|M/M % change||0.0%||-0.2%||0.1%|
|Y/Y % change||-0.1%||-0.3%||-0.2%|
Consumer prices were unexpectedly soft in November. A monthly 0.2 percent decline was the first fall since August and sharp enough to reduce annual inflation from minus 0.2 percent to minus 0.3 percent, its lowest reading since June.
The monthly drop in overall prices was partly due to petrol where charges fell 0.8 percent but also reflected broad-based weakness. In particular, recreation and culture saw a 1.5 percent decrease and communications a 1.1 percent fall. Food, alcohol and tobacco declined 0.6 percent and restaurants and hotels 0.5 percent. As a result, the core CPI, which excludes unprocessed food an energy, almost matched the headline data in dipping 0.1 percent versus October. This put the underlying rate at also minus 0.3 percent, unchanged from the previous month.
Coming on top of Friday's unexpectedly poor third quarter national accounts, today's inflation update will not sit well with the SNB. A strong November PMI holds out hope of some pick-up in economic growth and, hence, inflation going forward but the monetary authority cannot be happy. The recent recovery in EUR/CHF will be more than welcome.
The consumer price index (CPI) is an average measure of the level of the prices of goods and services bought for the purpose of consumption by Swiss households. Monthly and annual changes in the CPI provide widely used measures of inflation. The policy target measure for the Swiss National Bank (SNB), the annual CPI rate can be distorted by swings in prices amongst the more volatile subsectors and the CPI excluding fresh food and energy is used as a better guide to underlying short-term trends. Although not a member of the Eurozone, a harmonized index of consumer prices (HICP), measured according to Eurostat's procedures, is also published alongside the CPI.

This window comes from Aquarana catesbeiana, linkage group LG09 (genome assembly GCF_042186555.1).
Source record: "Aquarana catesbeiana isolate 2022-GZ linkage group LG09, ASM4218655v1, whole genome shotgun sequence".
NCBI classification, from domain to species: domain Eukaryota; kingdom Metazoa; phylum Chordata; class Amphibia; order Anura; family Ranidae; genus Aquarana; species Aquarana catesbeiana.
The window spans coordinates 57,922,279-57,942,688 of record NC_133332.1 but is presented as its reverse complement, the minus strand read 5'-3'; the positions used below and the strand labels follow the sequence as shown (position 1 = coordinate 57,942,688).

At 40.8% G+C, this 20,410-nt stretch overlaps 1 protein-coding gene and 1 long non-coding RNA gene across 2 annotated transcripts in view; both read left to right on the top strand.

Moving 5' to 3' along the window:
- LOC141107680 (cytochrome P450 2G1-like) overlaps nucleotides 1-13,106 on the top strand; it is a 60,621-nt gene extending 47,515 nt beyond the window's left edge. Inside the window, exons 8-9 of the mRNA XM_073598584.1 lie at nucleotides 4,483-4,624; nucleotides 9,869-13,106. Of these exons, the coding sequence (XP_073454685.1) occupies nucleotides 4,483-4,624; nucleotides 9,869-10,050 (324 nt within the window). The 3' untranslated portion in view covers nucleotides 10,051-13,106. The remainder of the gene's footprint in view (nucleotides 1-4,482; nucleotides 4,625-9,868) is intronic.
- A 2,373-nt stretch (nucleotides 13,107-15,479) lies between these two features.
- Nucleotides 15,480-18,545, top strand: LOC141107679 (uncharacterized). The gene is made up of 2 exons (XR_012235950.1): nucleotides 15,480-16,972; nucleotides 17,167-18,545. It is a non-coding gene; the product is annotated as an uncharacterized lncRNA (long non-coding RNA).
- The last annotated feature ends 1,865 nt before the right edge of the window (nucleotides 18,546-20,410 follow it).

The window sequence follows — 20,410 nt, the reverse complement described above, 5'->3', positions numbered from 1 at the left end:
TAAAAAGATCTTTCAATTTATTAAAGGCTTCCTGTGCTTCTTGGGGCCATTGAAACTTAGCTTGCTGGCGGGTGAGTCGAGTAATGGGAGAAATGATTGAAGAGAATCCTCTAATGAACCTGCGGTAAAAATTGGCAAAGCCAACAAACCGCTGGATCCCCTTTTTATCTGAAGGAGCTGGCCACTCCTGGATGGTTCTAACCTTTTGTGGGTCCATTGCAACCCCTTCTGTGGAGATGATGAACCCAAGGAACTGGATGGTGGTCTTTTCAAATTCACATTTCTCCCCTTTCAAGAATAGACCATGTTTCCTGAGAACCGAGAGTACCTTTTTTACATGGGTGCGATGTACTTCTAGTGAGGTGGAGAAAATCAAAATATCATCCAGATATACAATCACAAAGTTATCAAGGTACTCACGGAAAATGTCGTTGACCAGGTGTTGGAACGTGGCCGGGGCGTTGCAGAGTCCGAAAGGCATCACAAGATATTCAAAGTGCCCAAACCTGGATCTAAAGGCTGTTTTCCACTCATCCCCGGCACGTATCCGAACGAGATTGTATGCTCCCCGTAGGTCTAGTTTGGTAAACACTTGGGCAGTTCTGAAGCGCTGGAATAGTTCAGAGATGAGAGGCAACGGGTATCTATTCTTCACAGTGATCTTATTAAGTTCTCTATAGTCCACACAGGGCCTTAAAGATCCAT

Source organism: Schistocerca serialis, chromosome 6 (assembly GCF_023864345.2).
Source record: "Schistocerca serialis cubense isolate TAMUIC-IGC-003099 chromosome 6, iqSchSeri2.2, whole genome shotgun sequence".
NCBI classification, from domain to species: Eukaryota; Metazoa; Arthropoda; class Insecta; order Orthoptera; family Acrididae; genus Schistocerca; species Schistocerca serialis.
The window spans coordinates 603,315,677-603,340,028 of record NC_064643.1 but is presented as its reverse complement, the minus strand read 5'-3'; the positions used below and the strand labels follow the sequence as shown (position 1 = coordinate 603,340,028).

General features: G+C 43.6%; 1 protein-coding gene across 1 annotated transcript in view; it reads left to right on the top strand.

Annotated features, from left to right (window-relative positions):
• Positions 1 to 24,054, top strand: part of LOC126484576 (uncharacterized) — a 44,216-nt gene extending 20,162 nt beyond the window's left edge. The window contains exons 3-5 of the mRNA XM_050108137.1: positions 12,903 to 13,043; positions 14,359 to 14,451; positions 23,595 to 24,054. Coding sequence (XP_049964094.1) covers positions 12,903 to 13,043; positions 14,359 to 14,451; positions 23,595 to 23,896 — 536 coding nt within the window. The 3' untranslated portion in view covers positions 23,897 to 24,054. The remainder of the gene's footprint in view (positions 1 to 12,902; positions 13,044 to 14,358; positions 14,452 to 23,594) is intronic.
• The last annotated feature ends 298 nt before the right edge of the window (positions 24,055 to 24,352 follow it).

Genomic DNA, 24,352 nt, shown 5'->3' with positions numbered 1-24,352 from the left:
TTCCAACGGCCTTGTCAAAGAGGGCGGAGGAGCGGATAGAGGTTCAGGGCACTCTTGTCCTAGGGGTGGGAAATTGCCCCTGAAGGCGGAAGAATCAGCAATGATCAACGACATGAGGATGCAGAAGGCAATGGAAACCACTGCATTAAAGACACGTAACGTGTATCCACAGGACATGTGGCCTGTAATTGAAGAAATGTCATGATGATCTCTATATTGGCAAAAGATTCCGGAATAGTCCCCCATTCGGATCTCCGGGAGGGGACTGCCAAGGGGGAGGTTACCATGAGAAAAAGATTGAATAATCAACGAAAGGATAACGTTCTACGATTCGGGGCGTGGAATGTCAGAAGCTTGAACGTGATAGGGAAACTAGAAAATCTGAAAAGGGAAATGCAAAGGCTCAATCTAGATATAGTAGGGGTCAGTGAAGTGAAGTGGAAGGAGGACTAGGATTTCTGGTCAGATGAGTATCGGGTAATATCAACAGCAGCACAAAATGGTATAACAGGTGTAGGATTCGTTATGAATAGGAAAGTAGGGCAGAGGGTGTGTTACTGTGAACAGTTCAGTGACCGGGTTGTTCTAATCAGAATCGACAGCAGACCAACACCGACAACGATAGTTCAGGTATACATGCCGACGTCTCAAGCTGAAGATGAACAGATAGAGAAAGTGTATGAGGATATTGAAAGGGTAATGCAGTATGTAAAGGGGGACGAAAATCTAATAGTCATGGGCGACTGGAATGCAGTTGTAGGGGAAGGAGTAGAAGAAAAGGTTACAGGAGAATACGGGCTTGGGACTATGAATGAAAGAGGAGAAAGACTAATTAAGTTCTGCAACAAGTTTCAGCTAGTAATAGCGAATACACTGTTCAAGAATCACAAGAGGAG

The consumer price index is the most widely followed indicator of inflation. An investor who understands how inflation influences the markets will benefit over those investors that do not understand the impact. Inflation is an increase in the overall prices of goods and services. The relationship between inflation and interest rates is the key to understanding how indicators such as the CPI influence the markets- and your investments. Inflation (along with various risks) basically explains how interest rates are set on everything from loans to notes and bonds. As the rate of inflation changes and as expectations on inflation change, the markets adjust interest rates. The effect ripples across stocks, bonds, commodities, and your portfolio, often in a dramatic fashion. By tracking inflation, whether high or low, rising or falling, investors can anticipate how different types of investments will perform. Over the long run, the bond market will rally (fall) when increases in the CPI are small (large). The equity market rallies with the bond market because low inflation promises low interest rates and is good for profits.